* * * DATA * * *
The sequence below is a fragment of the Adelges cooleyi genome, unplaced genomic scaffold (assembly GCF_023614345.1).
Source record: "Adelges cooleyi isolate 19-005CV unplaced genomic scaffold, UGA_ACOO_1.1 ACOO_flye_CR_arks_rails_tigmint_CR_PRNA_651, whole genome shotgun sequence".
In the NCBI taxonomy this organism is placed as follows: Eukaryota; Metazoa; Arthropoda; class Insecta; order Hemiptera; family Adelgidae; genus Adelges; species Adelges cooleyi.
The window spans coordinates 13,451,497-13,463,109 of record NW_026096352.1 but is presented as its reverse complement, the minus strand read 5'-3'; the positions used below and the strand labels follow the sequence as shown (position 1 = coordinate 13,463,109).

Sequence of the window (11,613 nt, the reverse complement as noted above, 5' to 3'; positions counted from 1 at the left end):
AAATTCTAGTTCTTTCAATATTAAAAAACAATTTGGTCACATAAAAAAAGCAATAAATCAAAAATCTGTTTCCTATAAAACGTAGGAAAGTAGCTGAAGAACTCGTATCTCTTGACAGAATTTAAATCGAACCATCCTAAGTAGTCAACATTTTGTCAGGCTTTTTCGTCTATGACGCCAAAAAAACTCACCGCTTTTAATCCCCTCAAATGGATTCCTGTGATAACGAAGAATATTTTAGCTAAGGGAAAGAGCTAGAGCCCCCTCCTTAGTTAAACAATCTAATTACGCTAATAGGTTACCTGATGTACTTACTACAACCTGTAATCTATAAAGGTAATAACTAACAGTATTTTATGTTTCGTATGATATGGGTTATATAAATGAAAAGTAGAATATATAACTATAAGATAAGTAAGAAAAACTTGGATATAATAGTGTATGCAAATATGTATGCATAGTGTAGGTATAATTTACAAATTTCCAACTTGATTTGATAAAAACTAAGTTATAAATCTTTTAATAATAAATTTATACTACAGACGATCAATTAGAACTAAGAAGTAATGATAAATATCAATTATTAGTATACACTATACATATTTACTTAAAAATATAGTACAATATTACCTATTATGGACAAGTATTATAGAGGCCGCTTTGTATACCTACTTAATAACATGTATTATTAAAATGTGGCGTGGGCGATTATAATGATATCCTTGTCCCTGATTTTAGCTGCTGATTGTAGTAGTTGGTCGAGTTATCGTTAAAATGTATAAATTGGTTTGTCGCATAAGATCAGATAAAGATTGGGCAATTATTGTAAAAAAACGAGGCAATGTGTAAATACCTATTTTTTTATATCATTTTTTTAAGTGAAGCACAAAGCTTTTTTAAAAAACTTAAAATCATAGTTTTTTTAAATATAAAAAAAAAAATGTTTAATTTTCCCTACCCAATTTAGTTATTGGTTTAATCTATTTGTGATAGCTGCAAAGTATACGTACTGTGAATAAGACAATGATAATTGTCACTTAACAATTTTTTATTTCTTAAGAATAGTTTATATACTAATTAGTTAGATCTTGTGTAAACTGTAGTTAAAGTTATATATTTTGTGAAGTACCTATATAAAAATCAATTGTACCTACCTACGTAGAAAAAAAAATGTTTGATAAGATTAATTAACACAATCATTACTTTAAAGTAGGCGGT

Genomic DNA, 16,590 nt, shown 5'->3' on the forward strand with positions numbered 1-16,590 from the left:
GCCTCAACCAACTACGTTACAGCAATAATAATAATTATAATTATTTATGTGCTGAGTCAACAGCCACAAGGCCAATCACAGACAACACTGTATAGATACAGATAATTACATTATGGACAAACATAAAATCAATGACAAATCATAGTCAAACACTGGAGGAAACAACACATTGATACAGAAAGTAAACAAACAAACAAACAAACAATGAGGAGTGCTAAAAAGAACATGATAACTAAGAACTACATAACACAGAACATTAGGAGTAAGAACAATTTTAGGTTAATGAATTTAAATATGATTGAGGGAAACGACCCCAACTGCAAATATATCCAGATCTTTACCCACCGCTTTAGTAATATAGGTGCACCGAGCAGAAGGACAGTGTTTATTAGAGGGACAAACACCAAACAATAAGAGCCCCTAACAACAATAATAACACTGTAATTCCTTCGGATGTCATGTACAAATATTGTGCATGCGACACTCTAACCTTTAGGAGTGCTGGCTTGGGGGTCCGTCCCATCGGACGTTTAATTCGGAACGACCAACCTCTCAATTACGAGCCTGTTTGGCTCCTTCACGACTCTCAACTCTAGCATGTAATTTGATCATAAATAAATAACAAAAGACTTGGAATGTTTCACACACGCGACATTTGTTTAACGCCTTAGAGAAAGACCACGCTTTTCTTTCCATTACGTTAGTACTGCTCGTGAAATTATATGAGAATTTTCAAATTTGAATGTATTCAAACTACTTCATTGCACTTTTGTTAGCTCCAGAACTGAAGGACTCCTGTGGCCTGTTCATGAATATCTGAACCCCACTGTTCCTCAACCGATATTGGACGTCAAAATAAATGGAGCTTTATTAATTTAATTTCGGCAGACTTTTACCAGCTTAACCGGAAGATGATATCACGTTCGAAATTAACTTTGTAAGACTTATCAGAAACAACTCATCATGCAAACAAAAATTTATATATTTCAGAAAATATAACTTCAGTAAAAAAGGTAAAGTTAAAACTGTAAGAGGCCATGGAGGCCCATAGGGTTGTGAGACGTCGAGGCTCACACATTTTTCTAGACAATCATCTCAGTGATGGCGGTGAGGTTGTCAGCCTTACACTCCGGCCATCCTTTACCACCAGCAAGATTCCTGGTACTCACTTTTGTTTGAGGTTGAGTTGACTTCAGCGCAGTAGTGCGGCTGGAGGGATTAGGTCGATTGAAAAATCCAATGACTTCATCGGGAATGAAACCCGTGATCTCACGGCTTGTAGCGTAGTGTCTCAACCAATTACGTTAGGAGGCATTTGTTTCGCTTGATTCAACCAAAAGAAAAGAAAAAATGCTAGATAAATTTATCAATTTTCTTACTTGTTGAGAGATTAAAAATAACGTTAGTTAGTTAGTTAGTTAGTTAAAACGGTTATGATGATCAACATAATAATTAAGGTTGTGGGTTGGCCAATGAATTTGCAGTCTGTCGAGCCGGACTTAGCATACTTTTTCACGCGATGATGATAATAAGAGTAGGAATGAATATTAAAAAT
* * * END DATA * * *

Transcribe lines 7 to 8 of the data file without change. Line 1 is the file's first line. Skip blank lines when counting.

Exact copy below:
Genomic DNA, 16,590 nt, shown 5'->3' on the forward strand with positions numbered 1-16,590 from the left:
GCCTCAACCAACTACGTTACAGCAATAATAATAATTATAATTATTTATGTGCTGAGTCAACAGCCACAAGGCCAATCACAGACAACACTGTATAGATACAGATAATTACATTATGGACAAACATAAAATCAATGACAAATCATAGTCAAACACTGGAGGAAACAACACATTGATACAGAAAGTAAACAAACAAACAAACAAACAATGAGGAGTGCTAAAAAGAACATGATAACTAAGAACTACATAACACAGAACATTAGGAGTAAGAACAATTTTAGGTTAATGAATTTAAATATGATTGAGGGAAACGACCCCAACTGCAAATATATCCAGATCTTTACCCACCGCTTTAGTAATATAGGTGCACCGAGCAGAAGGACAGTGTTTATTAGAGGGACAAACACCAAACAATAAGAGCCCCTAACAACAATAATAACACTGTAATTCCTTCGGATGTCATGTACAAATATTGTGCATGCGACACTCTAACCTTTAGGAGTGCTGGCTTGGGGGTCCGTCCCATCGGACGTTTAATTCGGAACGACCAACCTCTCAATTACGAGCCTGTTTGGCTCCTTCACGACTCTCAACTCTAGCATGTAATTTGATCATAAATAAATAACAAAAGACTTGGAATGTTTCACACACGCGACATTTGTTTAACGCCTTAGAGAAAGACCACGCTTTTCTTTCCATTACGTTAGTACTGCTCGTGAAATTATATGAGAATTTTCAAATTTGAATGTATTCAAACTACTTCATTGCACTTTTGTTAGCTCCAGAACTGAAGGACTCCTGTGGCCTGTTCATGAATATCTGAACCCCACTGTTCCTCAACCGATATTGGACGTCAAAATAAATGGAGCTTTATTAATTTAATTTCGGCAGACTTTTACCAGCTTAACCGGAAGATGATATCACGTTCGAAATTAACTTTGTAAGACTTATCAGAAACAACTCATCATGCAAACAAAAATTTATATATTTCAGAAAATATAACTTCAGTAAAAAAGGTAAAGTTAAAACTGTAAGAGGCCATGGAGGCCCATAGGGTTGTGAGACGTCGAGGCTCACACATTTTTCTAGACAATCATCTCAGTGATGGCGGTGAGGTTGTCAGCCTTACACTCCGGCCATCCTTTACCACCAGCAAGATTCCTGGTACTCACTTTTGTTTGAGGTTGAGTTGACTTCAGCGCAGTAGTGCGGCTGGAGGGATTAGGTCGATTGAAAAATCCAATGACTTCATCGGGAATGAAACCCGTGATCTCACGGCTTGTAGCGTAGTGTCTCAACCAATTACGTTAGGAGGCATTTGTTTCGCTTGATTCAACCAAAAGAAAAGAAAAAATGCTAGATAAATTTATCAATTTTCTTACTTGTTGAGAGATTAAAAATAACGTTAGTTAGTTAGTTAGTTAGTTAAAACGGTTATGATGATCAACATAATAATTAAGGTTGTGGGTTGGCCAATGAATTTGCAGTCTGTCGAGCCGGACTTAGCATACTTTTTCACGCGATGATGATAATAAGAGTAGGAATGAATATTAAAAAT